Improving your Assertiveness Skills

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Improving Your Assertiveness Skills
Even if you are not a naturally assertive person, you should now be able to define what assertiveness looks like. However, it can be hard to put those skills into action.
In this lesson, you’ll get some exposure to, and practice with, an assertiveness model to help with those conversations.
Dealing with Tough Issues
We are most likely to retain the goodwill of the person we’re standing up to if we stick with our own thoughts, feelings, and beliefs, and avoid direct or implied criticism of the other person. One way to do that is to stick with “I” messages expressed in a matter-of-fact, non-judgmental tone of voice.

“You” Message Reworded as an “I” Message
You talk too loudly. I have sensitive hearing.
You should send out an agenda. I’d like to know what we’re going to discuss in the meeting tomorrow, so I can bring the necessary information with me.

You can use this same type of message when you are giving feedback about someone else’s behavior. Again, the feedback should be non-judgmental, but it should be specific.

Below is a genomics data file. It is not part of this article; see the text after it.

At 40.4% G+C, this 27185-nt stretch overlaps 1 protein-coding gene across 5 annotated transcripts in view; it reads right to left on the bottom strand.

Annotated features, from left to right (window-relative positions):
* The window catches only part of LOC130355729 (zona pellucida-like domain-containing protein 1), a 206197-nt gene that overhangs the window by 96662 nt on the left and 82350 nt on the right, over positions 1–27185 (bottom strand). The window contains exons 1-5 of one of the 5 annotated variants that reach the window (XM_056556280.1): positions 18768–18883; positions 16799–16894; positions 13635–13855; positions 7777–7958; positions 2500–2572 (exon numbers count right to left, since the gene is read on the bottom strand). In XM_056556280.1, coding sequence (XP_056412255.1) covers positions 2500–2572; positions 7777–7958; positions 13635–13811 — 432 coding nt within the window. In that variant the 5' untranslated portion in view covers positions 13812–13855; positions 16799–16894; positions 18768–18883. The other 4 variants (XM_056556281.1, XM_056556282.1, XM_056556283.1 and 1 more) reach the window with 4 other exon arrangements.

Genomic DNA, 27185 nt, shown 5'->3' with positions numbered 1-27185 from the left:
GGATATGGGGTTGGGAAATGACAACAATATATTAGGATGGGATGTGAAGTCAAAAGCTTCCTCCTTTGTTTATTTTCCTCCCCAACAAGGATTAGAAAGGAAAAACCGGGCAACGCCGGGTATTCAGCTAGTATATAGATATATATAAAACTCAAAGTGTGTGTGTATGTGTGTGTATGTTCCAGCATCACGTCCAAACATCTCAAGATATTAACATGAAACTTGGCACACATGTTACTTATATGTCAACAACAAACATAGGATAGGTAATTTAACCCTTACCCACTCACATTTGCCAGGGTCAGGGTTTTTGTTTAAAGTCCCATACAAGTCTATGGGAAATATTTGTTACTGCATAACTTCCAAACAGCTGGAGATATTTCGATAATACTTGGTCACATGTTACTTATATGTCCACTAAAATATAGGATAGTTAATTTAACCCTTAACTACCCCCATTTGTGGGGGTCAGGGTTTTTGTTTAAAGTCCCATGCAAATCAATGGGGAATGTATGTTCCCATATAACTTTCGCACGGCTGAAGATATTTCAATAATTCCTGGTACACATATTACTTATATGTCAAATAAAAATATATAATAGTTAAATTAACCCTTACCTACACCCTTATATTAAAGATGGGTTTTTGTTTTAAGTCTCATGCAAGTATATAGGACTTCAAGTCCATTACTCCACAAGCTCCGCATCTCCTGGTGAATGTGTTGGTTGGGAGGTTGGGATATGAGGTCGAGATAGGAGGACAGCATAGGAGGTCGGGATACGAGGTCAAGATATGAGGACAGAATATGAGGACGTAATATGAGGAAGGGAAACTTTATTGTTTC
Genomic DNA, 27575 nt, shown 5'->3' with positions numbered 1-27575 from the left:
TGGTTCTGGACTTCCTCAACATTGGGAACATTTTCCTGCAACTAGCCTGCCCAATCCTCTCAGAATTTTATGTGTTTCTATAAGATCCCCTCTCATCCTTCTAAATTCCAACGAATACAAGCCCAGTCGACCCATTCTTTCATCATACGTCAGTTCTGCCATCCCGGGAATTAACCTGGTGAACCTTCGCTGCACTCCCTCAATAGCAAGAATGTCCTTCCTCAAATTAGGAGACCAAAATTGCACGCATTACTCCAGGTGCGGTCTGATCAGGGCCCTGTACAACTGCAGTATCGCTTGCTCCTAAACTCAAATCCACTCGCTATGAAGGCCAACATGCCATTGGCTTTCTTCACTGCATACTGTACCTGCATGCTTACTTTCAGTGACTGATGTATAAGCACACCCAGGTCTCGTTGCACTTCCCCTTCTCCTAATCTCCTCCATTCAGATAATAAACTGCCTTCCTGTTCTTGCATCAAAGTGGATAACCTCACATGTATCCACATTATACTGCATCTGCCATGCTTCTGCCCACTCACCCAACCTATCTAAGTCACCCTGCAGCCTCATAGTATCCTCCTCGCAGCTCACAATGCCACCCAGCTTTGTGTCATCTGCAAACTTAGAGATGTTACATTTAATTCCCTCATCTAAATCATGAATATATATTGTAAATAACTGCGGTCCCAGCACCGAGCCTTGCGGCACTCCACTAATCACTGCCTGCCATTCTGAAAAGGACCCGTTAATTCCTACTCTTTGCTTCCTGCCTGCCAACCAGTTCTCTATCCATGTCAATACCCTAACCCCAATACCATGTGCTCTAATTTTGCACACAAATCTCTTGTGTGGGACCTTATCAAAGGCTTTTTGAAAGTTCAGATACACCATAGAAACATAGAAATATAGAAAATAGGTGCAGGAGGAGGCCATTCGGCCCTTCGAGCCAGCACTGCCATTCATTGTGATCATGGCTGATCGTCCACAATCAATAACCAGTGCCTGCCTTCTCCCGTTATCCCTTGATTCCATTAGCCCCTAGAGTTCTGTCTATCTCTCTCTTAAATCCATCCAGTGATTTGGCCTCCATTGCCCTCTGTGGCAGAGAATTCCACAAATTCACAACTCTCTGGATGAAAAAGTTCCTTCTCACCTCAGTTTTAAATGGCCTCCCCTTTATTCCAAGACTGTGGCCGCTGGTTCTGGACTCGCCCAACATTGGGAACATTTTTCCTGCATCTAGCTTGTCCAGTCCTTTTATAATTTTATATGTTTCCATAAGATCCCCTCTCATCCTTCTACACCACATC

There are four steps to this message.


  1. “When you leave your papers scattered all over the office…”
  2. “Both of us have a hard time finding them when you need them again.”
  3. “I feel like I’m responsible for tracking them down, but sometimes I don’t even know where to start.”
  4. “I’d like you to put all those papers in one big pile in that basket on my desk. I could file them at the end of the day, and we would have them when we need them. Would that work for you?”

Remember: When you are stating feelings, state feelings directly, not evaluations or solutions.
Now that you have the tools to improve your assertiveness level, you may be pleasantly surprised at how readily others accept and respect your assertiveness. You must be prepared, however, for the occasional tough cookie who responds aggressively with verbal attacks, put-downs, or demands. When this happens, here are some techniques you can use to respond to the situation:
Speak assertively, but with empathy, to show the other person you have received their message.
Repeat your assertion by repeating your original response, while also responding to legitimate points made by the other person.
Use active listening and open questions to clarify your understanding of the other person’s position.